Grad School Application Info

These are various application materials from when I applied to grad school, openly published here to encourage and assist others when doing the same. Feel free to use my LaTeX source files to generate your own documents if you would like.

Statement of Purpose

Endless thanks to Ethan Fast for his blog post State Your Purpose and Jean Yang for publishing her statement of purpose. I found both of these very useful for understanding the tone and content of an effective statement of purpose.


I’m told that my 0.71 GPA from RIT set a low score record for accepted CMU ISR Ph.D. students; I find endless amusement in this. Lesson: there is very little that you can’t recover from, worry about what you’re doing now rather than what mistakes you may have made in the past. My UVA grades were also not fantastic, but at that point I knew that developing and demonstrating research skills was more important than perfect academic performance.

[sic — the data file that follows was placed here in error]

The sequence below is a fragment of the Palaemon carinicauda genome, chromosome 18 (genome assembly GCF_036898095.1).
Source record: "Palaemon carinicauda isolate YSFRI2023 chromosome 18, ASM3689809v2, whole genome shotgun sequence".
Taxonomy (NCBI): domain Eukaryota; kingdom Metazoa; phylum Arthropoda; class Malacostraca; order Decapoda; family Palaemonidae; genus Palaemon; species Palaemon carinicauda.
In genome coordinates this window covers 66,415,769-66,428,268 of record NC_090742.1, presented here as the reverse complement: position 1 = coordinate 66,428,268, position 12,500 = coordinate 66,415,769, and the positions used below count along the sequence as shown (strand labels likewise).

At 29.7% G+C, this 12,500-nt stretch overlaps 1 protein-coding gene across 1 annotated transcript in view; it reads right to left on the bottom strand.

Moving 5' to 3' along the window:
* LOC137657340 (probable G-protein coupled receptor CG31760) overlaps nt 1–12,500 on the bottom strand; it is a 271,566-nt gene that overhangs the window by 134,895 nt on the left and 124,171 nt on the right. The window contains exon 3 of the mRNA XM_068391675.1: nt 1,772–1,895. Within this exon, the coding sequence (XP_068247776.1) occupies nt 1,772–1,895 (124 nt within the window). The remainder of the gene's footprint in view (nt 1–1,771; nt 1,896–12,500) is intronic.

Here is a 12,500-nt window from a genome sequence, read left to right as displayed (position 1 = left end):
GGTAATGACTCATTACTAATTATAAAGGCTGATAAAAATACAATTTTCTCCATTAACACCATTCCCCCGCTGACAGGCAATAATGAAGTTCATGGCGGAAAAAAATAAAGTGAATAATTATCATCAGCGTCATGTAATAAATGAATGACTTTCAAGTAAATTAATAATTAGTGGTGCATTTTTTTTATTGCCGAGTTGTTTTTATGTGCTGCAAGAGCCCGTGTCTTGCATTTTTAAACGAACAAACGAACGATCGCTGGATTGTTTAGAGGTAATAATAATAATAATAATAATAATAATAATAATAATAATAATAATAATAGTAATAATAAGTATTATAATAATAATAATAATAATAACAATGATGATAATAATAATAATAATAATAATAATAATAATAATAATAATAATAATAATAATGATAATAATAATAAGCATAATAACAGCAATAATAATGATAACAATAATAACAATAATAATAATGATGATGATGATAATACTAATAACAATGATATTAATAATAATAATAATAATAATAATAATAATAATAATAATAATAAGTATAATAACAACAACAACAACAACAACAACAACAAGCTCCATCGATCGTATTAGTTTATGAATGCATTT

This is the resume that I sent out with my applications (except the address and phone number have been changed). This is not my current resume, but it should give you an idea of what worked for grad school.


Important update for 2020: Many schools are starting to drop the GRE requirement (including CMU ISR). Make sure you check to see if the schools you are applying to require them, if none of them require it I advise not even taking it.

I didn’t study at all for the GREs and went in completely cold. I pretty much bombed the writing portion, but it’s pretty clear that having a coherent statement of purpose and/or having written a paper is more important to admissions committees than standardized test scores.


Here’s the list of the schools I applied to and their response:

A: Accept
R: Reject
N: No Response

*Duke does a strange thing where you’re first invited to a pre-admission visit and that serves both as a visit day and an admission interview. I spoke with two different professors over Skype and am pretty sure that they would have admitted me had I gone to the visit.

Application Fees

Applying to as many schools as I did was very expensive (approx. $2,000). Do not let this discourage you from applying. At the time I did not know about application fee waivers, which I likely would have been eligible for. Most schools offer these, and from what I understand they are usually generous about them. If you think you’d be eligible, you probably are.